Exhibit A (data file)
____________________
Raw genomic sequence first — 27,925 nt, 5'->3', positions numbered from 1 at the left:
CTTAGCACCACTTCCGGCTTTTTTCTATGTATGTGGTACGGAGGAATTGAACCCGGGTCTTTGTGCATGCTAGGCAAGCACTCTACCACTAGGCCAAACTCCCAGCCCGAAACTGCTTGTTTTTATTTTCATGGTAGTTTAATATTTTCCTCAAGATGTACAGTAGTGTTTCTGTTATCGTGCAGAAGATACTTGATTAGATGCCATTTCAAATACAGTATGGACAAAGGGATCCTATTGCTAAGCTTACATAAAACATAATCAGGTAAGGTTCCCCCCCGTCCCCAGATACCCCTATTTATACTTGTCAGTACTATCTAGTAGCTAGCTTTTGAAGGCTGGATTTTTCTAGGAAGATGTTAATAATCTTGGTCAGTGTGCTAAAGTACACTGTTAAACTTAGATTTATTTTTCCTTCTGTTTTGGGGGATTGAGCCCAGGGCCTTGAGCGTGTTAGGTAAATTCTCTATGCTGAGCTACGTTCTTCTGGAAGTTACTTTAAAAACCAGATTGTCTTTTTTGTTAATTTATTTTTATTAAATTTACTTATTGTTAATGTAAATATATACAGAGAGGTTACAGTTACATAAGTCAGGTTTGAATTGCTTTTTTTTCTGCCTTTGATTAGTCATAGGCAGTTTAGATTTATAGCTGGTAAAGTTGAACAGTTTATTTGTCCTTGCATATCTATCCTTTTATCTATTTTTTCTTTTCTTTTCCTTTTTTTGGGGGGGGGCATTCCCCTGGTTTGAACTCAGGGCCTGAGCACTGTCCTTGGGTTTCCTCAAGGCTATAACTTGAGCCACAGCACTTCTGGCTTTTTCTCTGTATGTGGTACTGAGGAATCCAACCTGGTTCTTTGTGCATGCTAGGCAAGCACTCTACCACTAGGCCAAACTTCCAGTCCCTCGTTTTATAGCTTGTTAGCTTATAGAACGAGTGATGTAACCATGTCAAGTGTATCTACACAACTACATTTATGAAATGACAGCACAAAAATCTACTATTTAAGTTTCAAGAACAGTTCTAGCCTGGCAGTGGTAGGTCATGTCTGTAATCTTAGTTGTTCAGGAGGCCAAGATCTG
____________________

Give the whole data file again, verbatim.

Raw genomic sequence first — 27,925 nt, 5'->3', positions numbered from 1 at the left:
CTTAGCACCACTTCCGGCTTTTTTCTATGTATGTGGTACGGAGGAATTGAACCCGGGTCTTTGTGCATGCTAGGCAAGCACTCTACCACTAGGCCAAACTCCCAGCCCGAAACTGCTTGTTTTTATTTTCATGGTAGTTTAATATTTTCCTCAAGATGTACAGTAGTGTTTCTGTTATCGTGCAGAAGATACTTGATTAGATGCCATTTCAAATACAGTATGGACAAAGGGATCCTATTGCTAAGCTTACATAAAACATAATCAGGTAAGGTTCCCCCCCGTCCCCAGATACCCCTATTTATACTTGTCAGTACTATCTAGTAGCTAGCTTTTGAAGGCTGGATTTTTCTAGGAAGATGTTAATAATCTTGGTCAGTGTGCTAAAGTACACTGTTAAACTTAGATTTATTTTTCCTTCTGTTTTGGGGGATTGAGCCCAGGGCCTTGAGCGTGTTAGGTAAATTCTCTATGCTGAGCTACGTTCTTCTGGAAGTTACTTTAAAAACCAGATTGTCTTTTTTGTTAATTTATTTTTATTAAATTTACTTATTGTTAATGTAAATATATACAGAGAGGTTACAGTTACATAAGTCAGGTTTGAATTGCTTTTTTTTCTGCCTTTGATTAGTCATAGGCAGTTTAGATTTATAGCTGGTAAAGTTGAACAGTTTATTTGTCCTTGCATATCTATCCTTTTATCTATTTTTTCTTTTCTTTTCCTTTTTTTGGGGGGGGGCATTCCCCTGGTTTGAACTCAGGGCCTGAGCACTGTCCTTGGGTTTCCTCAAGGCTATAACTTGAGCCACAGCACTTCTGGCTTTTTCTCTGTATGTGGTACTGAGGAATCCAACCTGGTTCTTTGTGCATGCTAGGCAAGCACTCTACCACTAGGCCAAACTTCCAGTCCCTCGTTTTATAGCTTGTTAGCTTATAGAACGAGTGATGTAACCATGTCAAGTGTATCTACACAACTACATTTATGAAATGACAGCACAAAAATCTACTATTTAAGTTTCAAGAACAGTTCTAGCCTGGCAGTGGTAGGTCATGTCTGTAATCTTAGTTGTTCAGGAGGCCAAGATCTG